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I have lots of hare-brained projects involving chemiluminescence that are currently back-burnered because the chemical that causes the bright chemiluminescence of commercial glowsticks, i.e. trichlorophenyl oxalate (TCPO, shown below), is relatively hard for hobbyists to acquire. I’ve even gone to the trouble of setting up a business account with a major chemical supplier, establishing business credit references, and getting my residential address approved to receive chemical shipments from them. Just so I could log onto their website and order 100g of TCPO. Which I did many months ago. It’s been back-ordered with their supplier since then. Who knows when or if I’ll ever actually get it.

800px-TCPO.png

This video from YouTuber NurdRage comes with a lot of caveats: the synthesis of TCPO from trichlorophenol and oxalyl chloride is relatively straightforward as syntheses go, and the starting materials are much easier to acquire than TCPO itself, but they’re still not at all grocery-store type compounds. And it’s not a thing to attempt without the expertise, equipment, and facilities to do it safely. Plus the creepy “Jigsaw” voice effect that the narrator uses to disguise his identity doesn’t exactly inspire confidence. There’s nothing illegal about this procedure, as far as I know, but I think he wants to remain anonymous so nobody can sue him if they try to play along at home and end up burning it down.

Nonetheless, I was grateful to find this video in the tubes, and will probably attempt it myself at some point. Famous last words, anyone?

Sean Michael Ragan

Sean Michael Ragan

I am descended from 5,000 generations of tool-using primates. Also, I went to college and stuff. I am a long-time contributor to MAKE magazine and makezine.com. My work has also appeared in ReadyMade, c’t – Magazin für Computertechnik, and The Wall Street Journal.


  • John Park

    That was very cool, great find. Sad to say, since I know so little about it, chemistry is like magic to me. Any idea of the cost of making this amount of glowing magic?

    • bjr54

      About $350 will get you enough chemicals to make 250g (enough for about 30 Liters of glow stick goodness!) Unfortunately, ordering smaller quantities doesn’t really affect the price much; most of the cost is shipping and packaging. If you will be working in small quantities, you’d probably be better off buying the cheaper diphenyl oxalate ($100/25g) which has a similar but slightly dimmer effect. Don’t forget to factor in the cost of the chemicals other than TCPO used by the glowstick reaction!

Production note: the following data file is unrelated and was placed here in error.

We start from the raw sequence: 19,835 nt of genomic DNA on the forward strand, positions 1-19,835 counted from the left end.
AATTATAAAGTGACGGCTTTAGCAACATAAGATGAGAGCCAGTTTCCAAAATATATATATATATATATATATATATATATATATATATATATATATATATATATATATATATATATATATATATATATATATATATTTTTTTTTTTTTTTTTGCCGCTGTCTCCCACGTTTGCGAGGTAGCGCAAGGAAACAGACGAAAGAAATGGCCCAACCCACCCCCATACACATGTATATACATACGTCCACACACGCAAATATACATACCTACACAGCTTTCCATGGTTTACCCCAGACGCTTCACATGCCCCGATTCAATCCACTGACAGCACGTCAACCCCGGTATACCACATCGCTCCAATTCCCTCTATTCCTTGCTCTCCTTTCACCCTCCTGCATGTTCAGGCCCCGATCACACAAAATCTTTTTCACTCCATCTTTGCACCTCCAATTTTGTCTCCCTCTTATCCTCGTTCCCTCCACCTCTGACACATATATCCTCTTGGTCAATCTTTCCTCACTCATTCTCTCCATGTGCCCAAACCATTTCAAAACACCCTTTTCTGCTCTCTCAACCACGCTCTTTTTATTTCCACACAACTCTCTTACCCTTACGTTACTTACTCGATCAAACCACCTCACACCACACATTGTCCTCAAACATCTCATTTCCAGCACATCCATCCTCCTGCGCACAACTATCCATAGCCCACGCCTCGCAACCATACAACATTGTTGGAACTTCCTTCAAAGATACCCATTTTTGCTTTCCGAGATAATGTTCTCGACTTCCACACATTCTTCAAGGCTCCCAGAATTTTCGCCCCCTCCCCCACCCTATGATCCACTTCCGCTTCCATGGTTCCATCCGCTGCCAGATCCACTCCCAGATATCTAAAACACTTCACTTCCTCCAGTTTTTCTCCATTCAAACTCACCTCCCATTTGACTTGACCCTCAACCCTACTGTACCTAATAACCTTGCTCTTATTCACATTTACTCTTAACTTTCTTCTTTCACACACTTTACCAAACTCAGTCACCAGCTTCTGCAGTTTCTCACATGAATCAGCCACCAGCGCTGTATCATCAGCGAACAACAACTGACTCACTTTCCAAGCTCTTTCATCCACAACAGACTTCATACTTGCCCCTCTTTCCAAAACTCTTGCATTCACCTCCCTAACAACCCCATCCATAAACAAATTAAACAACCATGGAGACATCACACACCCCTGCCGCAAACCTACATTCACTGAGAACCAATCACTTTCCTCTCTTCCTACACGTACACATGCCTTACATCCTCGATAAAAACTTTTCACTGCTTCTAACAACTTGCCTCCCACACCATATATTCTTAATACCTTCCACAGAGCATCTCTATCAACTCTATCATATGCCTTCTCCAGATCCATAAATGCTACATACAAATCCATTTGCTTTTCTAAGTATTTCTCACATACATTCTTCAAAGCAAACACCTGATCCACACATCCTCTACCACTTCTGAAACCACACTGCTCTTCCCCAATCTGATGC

If you don’t know much about chemistry, I’d suggest you start by playing around with luminol ($40/5g). It doesn’t require organic solvents and as a bonus experiment you can do blood residue detection with it too! The main downside to luminol is that it isn’t as bright and can’t be made to glow in a wide variety of colors.

  • http://www.seomasterexpert.com SEO

    great stuff here.

  • Ricky Mathews

    The derivatives of trichlorophenol oxalate (Oxalyl chloride, triethylamine, 2,4,6-trichlorophenol) are all either extremely flammable or extremely toxic if inhaled small amounts. In a solution, you can’t guarantee that their yield, even it was 100%, remains at 100%, as products don’t always stay products. So it’s likely that prior to reacting your cyalume with hydrogen peroxide, it will contain oxalyl chloride and triethylamine and 2,4,6-trichlorophenol,

    You’ll need 9,10-diphenylanthrocene to dissolve in diethyl phthalate and then heat it. DON’T USE FIRE DO NOT USE FIRE USE A HOT PLATE

    also you’ll need hydrogen peroxide to react with the cyalume and anthrocene. That’s what makes the light.

    So yeah main point is be really careful, try not to breathe or have fire around the cyalume and tbh you’re retarded for doing this without someone experienced. Unless you are, in which case ignore everything I just said and have fun.

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